Initially part of the Potawatomi Native American landscape, the Lombard area was first settled by people of European descent in the 1830s. Lombard shares his early experiences with Glen Ellyn. Brothers Ralph and Morgan Babcock settled in a grove on the DuPage River. In what is called Babcock’s Grove, Lombard runs east and Glen Ellyn runs west. In 1837, Babcock Grove was linked to Chicago by a stagecoach line that stopped at Stacy’s Tavern and St. Charles Street in Geneva. Fertile soil, the DuPage River, and abundant timber drew farmers into the world.
Sheldon and Harriet Peck moved to the world from Onondaga, New York in 1837 and farmed 80 acres (320,000 square meters). In addition, Peck was a bona fide artist and portrait painter, constantly traveling to Northeast Illinois to visit buyers. Peck’s house was also the main school in the area and was restored by the Lombard Historical Society. In 2011, Peck Home was listed on the National Park Service’s list of verified Liberty Community Underground Railroad Websites.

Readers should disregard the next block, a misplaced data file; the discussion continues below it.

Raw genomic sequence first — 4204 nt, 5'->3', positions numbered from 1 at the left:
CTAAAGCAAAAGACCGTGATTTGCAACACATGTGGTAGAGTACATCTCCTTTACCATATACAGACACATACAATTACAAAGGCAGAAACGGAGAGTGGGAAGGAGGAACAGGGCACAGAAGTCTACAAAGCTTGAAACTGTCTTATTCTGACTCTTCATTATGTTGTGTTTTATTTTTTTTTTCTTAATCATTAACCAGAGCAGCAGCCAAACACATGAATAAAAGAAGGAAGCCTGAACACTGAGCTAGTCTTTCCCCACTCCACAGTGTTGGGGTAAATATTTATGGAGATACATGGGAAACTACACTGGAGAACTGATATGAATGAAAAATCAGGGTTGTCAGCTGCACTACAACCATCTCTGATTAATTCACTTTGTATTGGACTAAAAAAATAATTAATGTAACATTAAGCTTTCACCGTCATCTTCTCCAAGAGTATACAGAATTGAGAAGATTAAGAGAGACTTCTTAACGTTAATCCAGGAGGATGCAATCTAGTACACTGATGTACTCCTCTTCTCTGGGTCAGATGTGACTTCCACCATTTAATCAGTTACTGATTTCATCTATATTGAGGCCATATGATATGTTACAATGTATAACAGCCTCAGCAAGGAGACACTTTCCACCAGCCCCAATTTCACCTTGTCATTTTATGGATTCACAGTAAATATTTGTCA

The opening of the Galena and Chicago Union Railroad in 1848 introduced native farmers and retailers to Chicago by rail, and industrial buildings quickly sprang up throughout the station. Lombard was formally integrated in 1869 and named for Josiah Lewis Lombard, a Chicago banker and real estate developer.
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